Eddy Cutmore grinned as he placed the large black briefcase containing the bioweapon next to the channel of water flowing into the city’s underground reservoir. Depressing the green button on the side of the briefcase, he linked it with the other bioweapons he’d hidden close to the city’s vital ventilation and water sources. All that was left was to activate the trigger and release the plethora of pathogens. He leaned forward and put his finger on the switch.Continue reading “Ghosting By Tom Koperwas”
Howard Adams turned off the engine and gazed at the anthracite column of the high-rise. He counted the floors up to the ninth. The lamp by Sonia’s futon shone through the gauze curtains, a penumbra of warm yellow. Adams checked his watch. The haris, a young guy with a scruffy beard, might still be sitting behind the lobby desk. He would lift his head with a studiously blank expression when Adams walked past. The haris’s eyes would then follow the unbeliever to the elevator, well aware of the sins being committed in his building. The prayer bump on the haris’s forehead always caused a cramp in Adams’s solar plexus. Did the guy worry her at all? Sonia had flattened her mouth in that amused way of hers, half-closed her eyes, shaken her head—“I tip him well.”Continue reading “An Evening at Sonia’s by Martin Rosenstock”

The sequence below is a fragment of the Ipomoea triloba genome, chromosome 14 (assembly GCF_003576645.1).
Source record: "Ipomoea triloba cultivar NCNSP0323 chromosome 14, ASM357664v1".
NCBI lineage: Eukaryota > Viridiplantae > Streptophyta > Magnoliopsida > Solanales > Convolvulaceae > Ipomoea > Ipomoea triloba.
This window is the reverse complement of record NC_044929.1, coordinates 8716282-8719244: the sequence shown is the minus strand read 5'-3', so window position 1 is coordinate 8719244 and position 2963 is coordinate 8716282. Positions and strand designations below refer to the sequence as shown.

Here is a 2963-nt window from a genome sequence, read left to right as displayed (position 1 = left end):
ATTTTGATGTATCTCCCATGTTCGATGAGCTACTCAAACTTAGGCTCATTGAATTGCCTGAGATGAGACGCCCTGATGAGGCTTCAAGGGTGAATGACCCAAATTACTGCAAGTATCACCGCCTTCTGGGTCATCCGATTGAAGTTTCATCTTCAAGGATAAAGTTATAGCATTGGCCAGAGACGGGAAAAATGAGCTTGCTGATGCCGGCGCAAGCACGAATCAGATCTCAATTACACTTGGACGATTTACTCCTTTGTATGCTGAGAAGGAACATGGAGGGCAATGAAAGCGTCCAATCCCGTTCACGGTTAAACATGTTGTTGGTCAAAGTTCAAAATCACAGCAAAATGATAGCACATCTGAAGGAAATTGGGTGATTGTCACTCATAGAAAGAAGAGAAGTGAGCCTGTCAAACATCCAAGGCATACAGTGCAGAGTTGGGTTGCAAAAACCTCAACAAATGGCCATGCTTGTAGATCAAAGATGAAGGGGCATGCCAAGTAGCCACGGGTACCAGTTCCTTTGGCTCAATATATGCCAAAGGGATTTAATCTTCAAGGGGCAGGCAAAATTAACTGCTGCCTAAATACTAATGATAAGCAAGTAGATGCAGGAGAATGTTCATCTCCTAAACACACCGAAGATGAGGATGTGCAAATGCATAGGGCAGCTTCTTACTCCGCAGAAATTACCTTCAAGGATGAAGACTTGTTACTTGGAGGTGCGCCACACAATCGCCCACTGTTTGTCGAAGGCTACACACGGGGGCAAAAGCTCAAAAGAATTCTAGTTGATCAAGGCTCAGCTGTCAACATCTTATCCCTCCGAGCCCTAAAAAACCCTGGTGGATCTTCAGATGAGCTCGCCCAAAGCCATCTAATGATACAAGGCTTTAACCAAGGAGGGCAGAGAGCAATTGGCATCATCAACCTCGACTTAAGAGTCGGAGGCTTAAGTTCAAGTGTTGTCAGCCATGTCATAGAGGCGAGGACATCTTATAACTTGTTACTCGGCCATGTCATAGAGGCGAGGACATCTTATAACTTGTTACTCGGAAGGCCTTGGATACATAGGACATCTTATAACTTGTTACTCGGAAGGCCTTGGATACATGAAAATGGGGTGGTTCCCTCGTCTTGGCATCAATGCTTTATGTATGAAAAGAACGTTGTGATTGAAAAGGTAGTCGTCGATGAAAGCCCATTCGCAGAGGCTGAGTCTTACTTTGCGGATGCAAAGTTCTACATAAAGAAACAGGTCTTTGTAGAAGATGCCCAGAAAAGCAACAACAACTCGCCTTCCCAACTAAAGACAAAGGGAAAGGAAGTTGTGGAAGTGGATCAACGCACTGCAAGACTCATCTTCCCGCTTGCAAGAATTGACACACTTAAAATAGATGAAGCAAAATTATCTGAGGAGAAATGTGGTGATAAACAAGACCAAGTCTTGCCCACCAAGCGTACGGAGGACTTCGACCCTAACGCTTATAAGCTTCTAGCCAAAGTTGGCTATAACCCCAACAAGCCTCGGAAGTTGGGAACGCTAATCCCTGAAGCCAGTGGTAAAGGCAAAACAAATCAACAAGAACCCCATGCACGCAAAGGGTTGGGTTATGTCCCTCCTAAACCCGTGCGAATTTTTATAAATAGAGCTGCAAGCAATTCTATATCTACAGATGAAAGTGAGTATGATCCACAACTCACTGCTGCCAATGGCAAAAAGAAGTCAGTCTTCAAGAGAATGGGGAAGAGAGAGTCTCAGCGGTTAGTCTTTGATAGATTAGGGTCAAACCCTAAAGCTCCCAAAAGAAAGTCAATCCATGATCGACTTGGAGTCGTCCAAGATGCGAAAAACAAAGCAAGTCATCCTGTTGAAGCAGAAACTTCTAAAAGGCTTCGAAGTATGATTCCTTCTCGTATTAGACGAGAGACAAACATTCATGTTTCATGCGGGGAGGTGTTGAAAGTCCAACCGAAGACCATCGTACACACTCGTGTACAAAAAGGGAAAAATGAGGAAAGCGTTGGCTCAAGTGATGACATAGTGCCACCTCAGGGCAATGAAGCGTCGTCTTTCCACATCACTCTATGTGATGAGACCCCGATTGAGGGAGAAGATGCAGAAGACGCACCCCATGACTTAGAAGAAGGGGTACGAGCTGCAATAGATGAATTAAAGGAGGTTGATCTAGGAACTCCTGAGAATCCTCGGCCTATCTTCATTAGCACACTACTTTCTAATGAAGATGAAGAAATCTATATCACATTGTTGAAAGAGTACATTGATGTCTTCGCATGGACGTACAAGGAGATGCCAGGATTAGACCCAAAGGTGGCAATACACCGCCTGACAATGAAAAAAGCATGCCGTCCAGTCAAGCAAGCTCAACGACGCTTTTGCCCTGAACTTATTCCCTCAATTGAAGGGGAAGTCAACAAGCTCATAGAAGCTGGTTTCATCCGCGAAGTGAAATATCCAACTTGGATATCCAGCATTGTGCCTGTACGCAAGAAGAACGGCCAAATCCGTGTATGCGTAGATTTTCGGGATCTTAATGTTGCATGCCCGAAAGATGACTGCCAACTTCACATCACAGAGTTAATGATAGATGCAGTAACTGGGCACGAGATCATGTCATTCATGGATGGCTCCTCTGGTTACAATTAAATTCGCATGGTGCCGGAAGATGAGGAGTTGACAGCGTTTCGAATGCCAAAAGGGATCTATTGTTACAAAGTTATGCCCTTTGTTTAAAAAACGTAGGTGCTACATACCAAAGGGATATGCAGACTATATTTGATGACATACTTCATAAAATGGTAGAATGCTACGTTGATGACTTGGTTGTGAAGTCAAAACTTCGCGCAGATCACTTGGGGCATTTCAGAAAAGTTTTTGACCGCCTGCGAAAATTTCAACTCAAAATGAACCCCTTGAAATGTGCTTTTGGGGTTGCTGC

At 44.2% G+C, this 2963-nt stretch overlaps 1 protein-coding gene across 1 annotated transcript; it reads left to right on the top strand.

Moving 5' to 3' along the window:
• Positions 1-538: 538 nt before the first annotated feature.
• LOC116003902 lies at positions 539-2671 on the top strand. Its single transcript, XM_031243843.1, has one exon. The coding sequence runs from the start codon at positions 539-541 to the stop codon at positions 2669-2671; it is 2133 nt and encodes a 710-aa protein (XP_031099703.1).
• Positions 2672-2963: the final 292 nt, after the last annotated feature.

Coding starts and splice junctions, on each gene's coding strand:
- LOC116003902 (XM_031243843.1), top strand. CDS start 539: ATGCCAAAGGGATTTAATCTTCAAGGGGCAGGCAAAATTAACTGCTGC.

We meet every morning in the coffee shop next door to the hotel. There’s Zia, with his three shots of espresso and who knows how many packets of sugar. Ali takes his coffee with plenty of cream. Aqmed orders one of those fancy drinks with an Italian name I wouldn’t dare try to pronounce. Every day something different. “What is it today?” Zia always asks Aqmed, as if there’s something a bit too girlish about Aqmed, a man who doesn’t drink his coffee black and strong. Then, of course, there is me. Omar. I am a tea man.